Thanks,

Michael
Michael May is offline   Reply With Quote
Old May 23rd, 2006, 08:02 AM   #26
Trustee
 
Join Date: Sep 2005
Location: Singapore
Posts: 1,498
Great job Michael! Are there any other settings in "BEST" mode? Like selecting the 2 pass or etc?
Sean Seah is offline   Reply With Quote
Old May 27th, 2006, 01:52 AM   #27
New Boot
 
Join Date: Jan 2006
Location: North Texas
Posts: 23
I just leave everything else the same and the results are excellent.
Michael May is offline   Reply With Quote
Old June 2nd, 2006, 01:56 AM   #28
Major Player
 
Join Date: Jun 2005
Location: Johannesburg, South Africa
Posts: 200
To Michael May:

Michael, I'm just curious.

I just tried your 'best' settings on some footage of mine. Do you not see any interlace flicker or 'stutter' on panning or movement when using your 'best' settings (when put on DVD and viewed on a normal TV of course)?

Regards,

Dale.
Dale Paterson is offline   Reply With Quote
Old June 3rd, 2006, 04:34 PM   #29
Major Player
 
Join Date: Feb 2005
Location: Hawaii
Posts: 337
Quote:
Originally Posted by Michael May
I just finished two big projects that I shot in HDV with the final output to DVD. I searched the forum and a found a little information to use as a starting point for my projects. After a little experimentation here is what works best for me with the best quality (my opinion only).

1. Using the HVR-A1U, I recorded in HDV 1080/60i mode.
2. I used Cineform to capture and convert to a Cineform intermediate avi file.
3. I used Vegas to render a MPEG2 NTSC DVD file, using these custom settings: video quality set to BEST and PROGRESSIVE instead of interlaced.



Michael
I followed this .... render from "best" and "good" yeilded the same resuts, I see no difference. I still see "wavy, and funky artifacts" especially with movements of the camera.
Fred Foronda is offline   Reply With Quote
Old June 5th, 2006, 01:24 PM   #30
Regular Crew
 
Join Date: May 2005
Location: Jakarta, Indonesia
Posts: 103
fred,
those wavy funky artefacts are the result of scaling an interlaced frame.

interlaced frame is comprised of 2 image fields. These 2 image fields is interlaced 1 line (1pixel horizontally) of each other to create a frame.

if u scale down this 1 pixel lines interlaced frame, you'll mess up the 1 pixel line construction, cause they'll be resampled or averaged together. Hence the wavy artefacts.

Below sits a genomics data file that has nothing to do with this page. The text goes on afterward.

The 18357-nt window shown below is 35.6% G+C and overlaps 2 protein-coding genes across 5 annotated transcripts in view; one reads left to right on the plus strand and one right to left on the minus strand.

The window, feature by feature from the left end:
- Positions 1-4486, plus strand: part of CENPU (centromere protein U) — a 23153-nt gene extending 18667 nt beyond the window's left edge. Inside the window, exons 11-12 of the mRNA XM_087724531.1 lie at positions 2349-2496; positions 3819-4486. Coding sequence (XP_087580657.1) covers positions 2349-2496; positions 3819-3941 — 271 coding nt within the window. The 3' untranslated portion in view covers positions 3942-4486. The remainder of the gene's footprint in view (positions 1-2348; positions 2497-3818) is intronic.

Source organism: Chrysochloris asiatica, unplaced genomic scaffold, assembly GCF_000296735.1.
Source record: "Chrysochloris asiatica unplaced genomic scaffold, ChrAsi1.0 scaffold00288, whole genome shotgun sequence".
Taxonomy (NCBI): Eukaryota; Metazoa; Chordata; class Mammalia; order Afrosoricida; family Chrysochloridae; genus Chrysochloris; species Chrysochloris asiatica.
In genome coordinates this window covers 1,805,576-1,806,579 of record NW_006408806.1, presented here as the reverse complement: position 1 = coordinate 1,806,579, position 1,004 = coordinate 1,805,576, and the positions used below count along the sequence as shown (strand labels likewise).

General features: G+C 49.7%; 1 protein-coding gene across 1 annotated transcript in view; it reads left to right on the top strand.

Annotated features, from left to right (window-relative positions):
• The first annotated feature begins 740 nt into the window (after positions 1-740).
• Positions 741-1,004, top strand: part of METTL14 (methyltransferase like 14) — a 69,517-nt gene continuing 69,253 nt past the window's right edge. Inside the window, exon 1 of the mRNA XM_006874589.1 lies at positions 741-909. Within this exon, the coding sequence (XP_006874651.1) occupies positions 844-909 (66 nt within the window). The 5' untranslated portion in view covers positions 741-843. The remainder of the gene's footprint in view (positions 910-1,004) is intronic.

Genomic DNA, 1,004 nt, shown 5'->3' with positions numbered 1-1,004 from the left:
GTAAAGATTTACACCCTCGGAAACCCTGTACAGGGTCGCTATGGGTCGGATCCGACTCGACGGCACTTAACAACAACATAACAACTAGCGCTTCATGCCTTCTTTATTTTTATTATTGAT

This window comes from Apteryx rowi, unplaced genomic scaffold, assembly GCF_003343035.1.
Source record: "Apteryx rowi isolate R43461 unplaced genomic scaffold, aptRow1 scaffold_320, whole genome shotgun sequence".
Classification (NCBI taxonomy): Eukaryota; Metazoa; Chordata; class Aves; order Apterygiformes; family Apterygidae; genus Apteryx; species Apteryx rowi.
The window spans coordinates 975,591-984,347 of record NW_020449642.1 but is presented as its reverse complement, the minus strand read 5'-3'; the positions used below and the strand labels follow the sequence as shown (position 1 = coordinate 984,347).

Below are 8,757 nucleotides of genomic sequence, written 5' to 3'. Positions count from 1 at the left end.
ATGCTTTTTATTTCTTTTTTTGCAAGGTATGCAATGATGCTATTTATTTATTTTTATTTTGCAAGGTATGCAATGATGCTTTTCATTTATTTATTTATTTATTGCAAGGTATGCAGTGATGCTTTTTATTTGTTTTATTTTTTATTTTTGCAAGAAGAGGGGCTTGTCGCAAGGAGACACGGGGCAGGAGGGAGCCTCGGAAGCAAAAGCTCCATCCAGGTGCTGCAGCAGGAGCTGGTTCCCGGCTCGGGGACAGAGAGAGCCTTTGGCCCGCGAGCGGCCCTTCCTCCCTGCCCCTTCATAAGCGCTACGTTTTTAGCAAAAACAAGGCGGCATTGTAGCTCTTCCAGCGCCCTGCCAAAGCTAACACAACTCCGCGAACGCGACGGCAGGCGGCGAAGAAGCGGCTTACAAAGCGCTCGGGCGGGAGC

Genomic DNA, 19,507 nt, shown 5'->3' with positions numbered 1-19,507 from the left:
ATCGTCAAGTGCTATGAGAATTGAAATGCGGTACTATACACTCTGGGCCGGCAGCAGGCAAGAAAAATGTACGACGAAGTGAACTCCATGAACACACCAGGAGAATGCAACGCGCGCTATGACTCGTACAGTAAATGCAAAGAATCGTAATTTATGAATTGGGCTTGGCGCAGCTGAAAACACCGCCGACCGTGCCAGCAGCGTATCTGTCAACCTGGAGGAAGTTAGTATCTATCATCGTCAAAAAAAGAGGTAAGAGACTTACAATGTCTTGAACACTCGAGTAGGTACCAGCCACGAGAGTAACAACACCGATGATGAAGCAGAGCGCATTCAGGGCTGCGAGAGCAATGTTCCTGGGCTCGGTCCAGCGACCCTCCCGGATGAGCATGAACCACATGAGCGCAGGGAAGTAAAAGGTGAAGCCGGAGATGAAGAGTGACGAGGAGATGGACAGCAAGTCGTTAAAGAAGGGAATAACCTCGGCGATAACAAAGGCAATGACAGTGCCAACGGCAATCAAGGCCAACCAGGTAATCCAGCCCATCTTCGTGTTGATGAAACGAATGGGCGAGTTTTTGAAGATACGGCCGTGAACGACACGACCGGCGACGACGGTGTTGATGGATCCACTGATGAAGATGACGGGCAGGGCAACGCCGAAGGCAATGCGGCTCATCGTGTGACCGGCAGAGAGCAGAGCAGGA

to avoid this wavy artefacts, & to downconvert interlaced material correctly (eg 60i or 50i), you have to first seperate the fields, scale them down, the re-interlace them.

I haven't tested vegas to do this, but most compositing app like after effects, combustion, shake, can do this.

I suspect in vegas, ther'll be no field separation step. I suspect vegas will deinterlace the frame to the best, that's why your camcorder's downconvert is better than vegas's... it's because vegas deinterlace the material, while camcorder does the separate field method.

to test this, try downconverting a 25P or 30P (cineframe) material both in vegas & using the camcorder. Use progressive project, with no deinterlacing. I think the result will be identical.
Hornady Setiawan is offline   Reply
Reply

DV Info Net refers all where-to-buy and where-to-rent questions exclusively to these trusted full line dealers and rental houses...

Professional Video
(800) 833-4801
Portland, OR

B&H Photo Video
(866) 521-7381
New York, NY

Z.G.C.
(973) 335-4460
Mountain Lakes, NJ

Abel Cine Tech
(888) 700-4416
N.Y. NY & L.A. CA

Precision Camera
(800) 677-1023
Austin, TX

DV Info Net also encourages you to support local businesses and buy from an authorized dealer in your neighborhood.
  You are here: DV Info Net > Windows / PC Post Production Solutions > What Happens in Vegas...

Thread Tools Search this Thread
Search this Thread:

Advanced Search

 



Google
 

All times are GMT -6. The time now is 05:19 PM.


DV Info Net -- Real Names, Real People, Real Info!
1998-2017 The Digital Video Information Network